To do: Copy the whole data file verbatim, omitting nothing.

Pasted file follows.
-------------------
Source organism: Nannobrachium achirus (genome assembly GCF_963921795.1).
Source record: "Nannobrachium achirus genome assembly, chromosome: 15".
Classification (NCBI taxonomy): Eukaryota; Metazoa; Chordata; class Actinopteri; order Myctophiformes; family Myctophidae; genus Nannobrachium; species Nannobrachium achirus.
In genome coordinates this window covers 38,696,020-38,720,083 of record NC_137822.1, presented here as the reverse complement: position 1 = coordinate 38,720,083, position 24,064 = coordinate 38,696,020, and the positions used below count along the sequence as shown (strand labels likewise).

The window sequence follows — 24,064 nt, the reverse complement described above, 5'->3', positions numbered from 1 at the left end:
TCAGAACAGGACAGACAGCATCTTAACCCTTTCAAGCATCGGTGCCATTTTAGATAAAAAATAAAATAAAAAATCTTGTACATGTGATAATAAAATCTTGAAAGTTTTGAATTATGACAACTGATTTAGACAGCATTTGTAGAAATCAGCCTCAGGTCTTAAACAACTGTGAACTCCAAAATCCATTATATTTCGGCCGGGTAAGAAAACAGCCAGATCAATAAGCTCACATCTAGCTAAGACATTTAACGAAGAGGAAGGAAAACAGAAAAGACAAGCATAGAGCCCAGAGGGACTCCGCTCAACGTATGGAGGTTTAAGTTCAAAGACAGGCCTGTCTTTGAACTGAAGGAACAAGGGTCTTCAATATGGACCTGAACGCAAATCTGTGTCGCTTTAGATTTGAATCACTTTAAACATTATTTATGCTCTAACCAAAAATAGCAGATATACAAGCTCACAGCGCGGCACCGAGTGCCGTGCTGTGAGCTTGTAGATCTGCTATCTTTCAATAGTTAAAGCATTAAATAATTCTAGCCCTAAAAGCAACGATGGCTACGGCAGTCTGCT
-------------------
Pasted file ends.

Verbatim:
Source organism: Nannobrachium achirus (genome assembly GCF_963921795.1).
Source record: "Nannobrachium achirus genome assembly, chromosome: 15".
Classification (NCBI taxonomy): Eukaryota; Metazoa; Chordata; class Actinopteri; order Myctophiformes; family Myctophidae; genus Nannobrachium; species Nannobrachium achirus.
In genome coordinates this window covers 38,696,020-38,720,083 of record NC_137822.1, presented here as the reverse complement: position 1 = coordinate 38,720,083, position 24,064 = coordinate 38,696,020, and the positions used below count along the sequence as shown (strand labels likewise).

The window sequence follows — 24,064 nt, the reverse complement described above, 5'->3', positions numbered from 1 at the left end:
TCAGAACAGGACAGACAGCATCTTAACCCTTTCAAGCATCGGTGCCATTTTAGATAAAAAATAAAATAAAAAATCTTGTACATGTGATAATAAAATCTTGAAAGTTTTGAATTATGACAACTGATTTAGACAGCATTTGTAGAAATCAGCCTCAGGTCTTAAACAACTGTGAACTCCAAAATCCATTATATTTCGGCCGGGTAAGAAAACAGCCAGATCAATAAGCTCACATCTAGCTAAGACATTTAACGAAGAGGAAGGAAAACAGAAAAGACAAGCATAGAGCCCAGAGGGACTCCGCTCAACGTATGGAGGTTTAAGTTCAAAGACAGGCCTGTCTTTGAACTGAAGGAACAAGGGTCTTCAATATGGACCTGAACGCAAATCTGTGTCGCTTTAGATTTGAATCACTTTAAACATTATTTATGCTCTAACCAAAAATAGCAGATATACAAGCTCACAGCGCGGCACCGAGTGCCGTGCTGTGAGCTTGTAGATCTGCTATCTTTCAATAGTTAAAGCATTAAATAATTCTAGCCCTAAAAGCAACGATGGCTACGGCAGTCTGCT